• The tree keeps growing strong. I still think that team would have won the crown that year had he not been wearing a cast while still playing.
    Mr. Floor Burn.


  • The Star had us matched up with them in a 2 vs. 15 seeding.

  • @wrwlumpy Cool! I totally forgot that he was coaching there! Awesome.

  • Someone can do better research, and correct me if I’m wrong, but how many tourney teams this year will have coaches with KU ties? Self, Brown, Williams, Turgeon, Haase?

  • @hawkmoon2020 cal? Choke choke? Jankovitch(sp)

  • @Crimsonorblue22 I was going to say Manning, but then remembered he didnt quite make it.

  • Congrats Mr. Floor burns.

    He played for one of my all time favorite KU teams-well up until the Arizona game.

  • @wrwlumpy

    Thx for sharing this.

    Haase could turn out to be Roy’s one potential long term influence on college basketball coaching, if he keeps getting a few breaks, and lands with the right shoe brand.

    I have never understood why Roy’s assistants have had so little success in college ball. Roy is a terrific coach, but don’t tell anyone I said that until he retires and quits recruiting against us. I thought Steve Robinson would be a great one. It would be nice if Vaughn would come back and carry on his legacy in college. If Vaughn could land with a non elite major as a head coach (as Danny Manning has done), I suspect Vaughn could be the next in line to replace Roy. But Jacque’s got to get somewhere where he can build a winning resume, first. I understand board rats sentimental hopes that he comes to KU as an assistant, but that would be stupid for him to do after being an NBA head coach. He needs to land with a non-elite major, and turn it around into a winner the next five years and then be ready when Roy exits, or Bill exits. Its the only way he will get serious consideration at an elite program.

    But back to Haase, whom I have always been fond of, too. Haase has the bonafides to step up to a non elite major very soon. It would be really great for him to take an Illinois over and jump, but I think Haase should carefully study Self’s career. Follow Okie Ballers if he can. Self following Kruger at Illinois was the smartest move BillSelf ever made. KU was a no brainer, because he was ready. But that Illinois move is what catapulted his career into being an irresistible hire for an elite major.

    Kruger had built a strong foundation at Illinois. All Self had to do was keep the recruiter and add a few pieces.

    By contrast, going to Illinois now would be a bad move for Vaughn today, because Groce has not created much of a foundation.

    It is okay to rebuild a program from scratch once, but once you prove that ability once, always pick a high foundation next to prove you are adept at building the structure, as Self proved at Tulsa, and the super structure as Self added at Illinois.

  • @jaybate-1.0

    Groce got the job at Illinois by virtue of one good run to the Sweet 16 in the NCAA with Ohio University; he went to the NIT last year and is headed there this year as well. A flash in the pan. Next is Kevin Ollie, he won the NCAA Title with Jim Calhoun’s players last season and he did not even make it to the Tournament this year…another one hit wonder?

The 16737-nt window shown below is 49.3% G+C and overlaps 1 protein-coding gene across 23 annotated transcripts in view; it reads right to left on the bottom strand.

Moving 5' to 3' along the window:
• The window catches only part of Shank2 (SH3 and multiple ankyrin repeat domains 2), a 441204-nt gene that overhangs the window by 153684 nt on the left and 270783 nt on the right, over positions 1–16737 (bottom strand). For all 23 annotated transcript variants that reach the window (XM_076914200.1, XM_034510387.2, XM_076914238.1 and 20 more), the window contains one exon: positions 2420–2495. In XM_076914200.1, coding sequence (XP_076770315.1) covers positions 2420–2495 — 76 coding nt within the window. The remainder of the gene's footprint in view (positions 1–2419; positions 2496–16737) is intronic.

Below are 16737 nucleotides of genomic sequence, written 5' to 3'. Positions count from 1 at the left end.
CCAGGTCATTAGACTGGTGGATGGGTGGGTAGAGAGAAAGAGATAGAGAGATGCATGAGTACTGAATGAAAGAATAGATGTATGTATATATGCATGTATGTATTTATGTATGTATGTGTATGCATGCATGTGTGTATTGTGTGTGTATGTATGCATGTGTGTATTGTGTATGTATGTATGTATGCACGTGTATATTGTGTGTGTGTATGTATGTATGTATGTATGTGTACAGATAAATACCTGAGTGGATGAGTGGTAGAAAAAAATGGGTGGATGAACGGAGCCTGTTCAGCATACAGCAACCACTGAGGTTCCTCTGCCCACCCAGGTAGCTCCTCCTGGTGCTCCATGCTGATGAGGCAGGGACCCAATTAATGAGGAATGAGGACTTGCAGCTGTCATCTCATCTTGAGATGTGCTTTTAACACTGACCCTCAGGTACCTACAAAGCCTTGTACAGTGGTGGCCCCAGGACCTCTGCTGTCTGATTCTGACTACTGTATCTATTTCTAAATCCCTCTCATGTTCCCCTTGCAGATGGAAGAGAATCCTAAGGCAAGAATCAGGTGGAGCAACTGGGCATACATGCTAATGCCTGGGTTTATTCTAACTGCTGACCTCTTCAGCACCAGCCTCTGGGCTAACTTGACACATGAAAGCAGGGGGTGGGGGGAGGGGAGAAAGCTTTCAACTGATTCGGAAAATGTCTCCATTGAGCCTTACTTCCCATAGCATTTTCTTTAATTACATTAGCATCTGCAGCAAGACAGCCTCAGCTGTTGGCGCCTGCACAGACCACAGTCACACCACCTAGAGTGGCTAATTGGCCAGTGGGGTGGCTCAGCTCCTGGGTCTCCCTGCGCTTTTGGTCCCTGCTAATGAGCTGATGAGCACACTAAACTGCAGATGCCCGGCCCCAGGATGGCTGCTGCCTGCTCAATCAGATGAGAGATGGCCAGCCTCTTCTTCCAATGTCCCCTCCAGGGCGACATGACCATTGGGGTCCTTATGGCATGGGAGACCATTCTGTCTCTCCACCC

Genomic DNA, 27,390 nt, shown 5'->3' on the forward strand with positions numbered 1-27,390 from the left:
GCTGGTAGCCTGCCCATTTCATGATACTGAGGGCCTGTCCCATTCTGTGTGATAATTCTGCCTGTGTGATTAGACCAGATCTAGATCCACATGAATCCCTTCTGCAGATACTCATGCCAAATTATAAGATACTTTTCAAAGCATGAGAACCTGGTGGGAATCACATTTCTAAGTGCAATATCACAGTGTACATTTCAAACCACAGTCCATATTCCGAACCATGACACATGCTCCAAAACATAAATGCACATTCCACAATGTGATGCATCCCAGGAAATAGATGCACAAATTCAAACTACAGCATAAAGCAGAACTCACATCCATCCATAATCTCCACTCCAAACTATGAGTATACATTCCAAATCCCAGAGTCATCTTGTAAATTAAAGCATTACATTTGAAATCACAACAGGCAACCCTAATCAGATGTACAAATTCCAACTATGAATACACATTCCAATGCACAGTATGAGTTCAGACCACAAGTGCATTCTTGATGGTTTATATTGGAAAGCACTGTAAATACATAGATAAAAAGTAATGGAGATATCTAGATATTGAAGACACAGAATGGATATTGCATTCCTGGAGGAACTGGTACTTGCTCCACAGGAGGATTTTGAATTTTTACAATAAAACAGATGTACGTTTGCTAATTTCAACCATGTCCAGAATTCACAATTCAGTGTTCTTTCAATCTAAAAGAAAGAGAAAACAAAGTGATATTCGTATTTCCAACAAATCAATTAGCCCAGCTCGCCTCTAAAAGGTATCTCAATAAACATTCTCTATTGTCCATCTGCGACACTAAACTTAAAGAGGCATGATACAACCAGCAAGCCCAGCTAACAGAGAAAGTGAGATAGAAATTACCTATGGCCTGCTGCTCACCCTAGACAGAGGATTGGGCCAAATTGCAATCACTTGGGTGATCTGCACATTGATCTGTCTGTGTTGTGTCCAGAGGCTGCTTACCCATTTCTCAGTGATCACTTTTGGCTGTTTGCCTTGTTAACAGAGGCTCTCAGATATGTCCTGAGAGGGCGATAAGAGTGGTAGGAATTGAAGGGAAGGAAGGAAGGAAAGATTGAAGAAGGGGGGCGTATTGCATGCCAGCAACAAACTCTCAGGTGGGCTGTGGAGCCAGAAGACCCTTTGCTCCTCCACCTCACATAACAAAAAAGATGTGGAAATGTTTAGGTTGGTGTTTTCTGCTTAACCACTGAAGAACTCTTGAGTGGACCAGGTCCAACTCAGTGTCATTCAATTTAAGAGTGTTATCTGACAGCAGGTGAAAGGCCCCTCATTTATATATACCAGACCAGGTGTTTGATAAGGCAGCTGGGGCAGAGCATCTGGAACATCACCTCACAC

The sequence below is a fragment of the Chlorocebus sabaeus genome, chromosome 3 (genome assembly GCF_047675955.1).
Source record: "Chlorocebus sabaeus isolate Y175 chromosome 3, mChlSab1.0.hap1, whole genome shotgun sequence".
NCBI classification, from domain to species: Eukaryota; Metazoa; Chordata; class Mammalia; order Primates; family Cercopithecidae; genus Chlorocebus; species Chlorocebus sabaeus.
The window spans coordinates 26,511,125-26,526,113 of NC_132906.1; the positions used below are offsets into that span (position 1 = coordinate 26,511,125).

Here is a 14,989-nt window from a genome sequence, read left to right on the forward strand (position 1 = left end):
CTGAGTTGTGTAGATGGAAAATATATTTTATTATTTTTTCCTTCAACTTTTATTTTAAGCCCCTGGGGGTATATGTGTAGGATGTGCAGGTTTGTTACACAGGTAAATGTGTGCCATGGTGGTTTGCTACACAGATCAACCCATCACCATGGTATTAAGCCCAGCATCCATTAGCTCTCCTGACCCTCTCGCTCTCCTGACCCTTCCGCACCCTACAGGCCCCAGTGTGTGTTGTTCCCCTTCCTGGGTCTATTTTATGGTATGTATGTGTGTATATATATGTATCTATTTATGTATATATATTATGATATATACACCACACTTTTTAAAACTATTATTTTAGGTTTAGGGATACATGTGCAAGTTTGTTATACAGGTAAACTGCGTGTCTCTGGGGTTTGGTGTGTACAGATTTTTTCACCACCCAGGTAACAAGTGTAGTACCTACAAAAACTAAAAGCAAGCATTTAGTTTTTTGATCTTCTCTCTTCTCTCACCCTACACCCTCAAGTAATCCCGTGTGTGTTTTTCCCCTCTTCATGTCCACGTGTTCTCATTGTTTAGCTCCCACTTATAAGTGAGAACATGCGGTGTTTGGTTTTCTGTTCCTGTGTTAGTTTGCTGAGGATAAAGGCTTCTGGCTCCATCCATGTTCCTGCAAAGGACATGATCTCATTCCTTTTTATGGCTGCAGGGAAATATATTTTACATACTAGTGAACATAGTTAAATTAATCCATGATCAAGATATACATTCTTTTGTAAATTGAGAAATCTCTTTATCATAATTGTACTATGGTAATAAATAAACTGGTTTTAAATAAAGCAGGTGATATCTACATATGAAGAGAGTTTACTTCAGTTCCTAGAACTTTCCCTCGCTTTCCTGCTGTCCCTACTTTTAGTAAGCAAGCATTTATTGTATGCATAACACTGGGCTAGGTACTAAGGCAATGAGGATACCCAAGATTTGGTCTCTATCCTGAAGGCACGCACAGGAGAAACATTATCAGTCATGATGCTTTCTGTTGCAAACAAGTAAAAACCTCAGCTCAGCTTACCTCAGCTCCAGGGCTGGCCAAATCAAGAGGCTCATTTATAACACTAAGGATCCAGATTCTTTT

• @JayHawkFanToo

    Copy and paste on Groce.

    Not sure what to make of Ollie yet, except that guys that can win a ring, even with somebody else’s players, know how to bench coach.

    But coaching, as you and others have rightfully pointed out, involves so many other things than just bench coaching. It hardly seems fair to expect Kevin Ollie to have mastered all the long list of skills a top coach needs after only one season as a head coach at any level.

    For example, the access to top players is shifting fast right now.

    The rules have apparently changed recently, even if we cannot all agree on what the rules changes have been.

    Something changed.

    The great concentrations of OAD/TAD talent at fewer schools for short periods of time has lead to more programs having to figure out how to adapt with less, at least until they can figure out how to join the haves at the new level. Self and Pitino and Donovan and Izzo seem to have gotten shoved down a tier. Maybe Calhoun would have gotten caught in this shift and perhaps Ollie is now. Hard to say yet.

    There have always been discrepancies in talent, but the concentrations that emerged at UK and Duke this season appear conspicuously unprecendented at least over the last 3 decades. For this fact, I am inclined to view randomness as a probable trigger of this phenomenon. If it were just a coincidence of a coach with charisma (Cal), or a coach’s longevity (Coach K), triggering a 10 draft choice roster, then over a period of 30 years, we should have seen this sort of anomaly occur before. I am ignoring Wooden’s concentration of talent 45 years ago, because so many argue that that had largely to do with Sam Gilbert buying players, and I am trying to leave that sort of hypothesizing to the authorities. I am just examining legal, or random possibilities. Big Shoe and Big Agency were not significant forces in college basketball 45 years ago. They are now, so they can be viewed as possible drivers. But they have been forces for some time, so why did they trigger the phenomenon now? Something did. Three things stand out a bit as points for inquiry. adidas has evidenced a strong desire to expand its presence in college and pro basketball apparel marketing. And Pitino has talked about agents and agent runners shaping talent distributions to some degree in an ill-defined way. And some have reputedly remarked on some willingness of in-state AAU coaches to steer talent away from Self, in a way vaguely reminiscent of that reputed to have occurred with Norm Roberts over his 8 or so years at St. John’s. But these are only scattered points for possible inquiry into possible explanation of the phenomenon, and not any where near sufficient to explain the phenomenon, even if confirmed. The most one can speculate is that it appears we are looking at various tips of a possibly legal ice berg. By this I mean actually legal; i.e., a constellation of legal drivers that have formed a large iceberg of dynamics only partially visible to the laymen viewing remotely, as we all are and do. To reiterate, I am not interested in exploring for any potentially illegal aspects; that would be the authorities’ jobs. I am just interested in keeping the discourse alive and searching.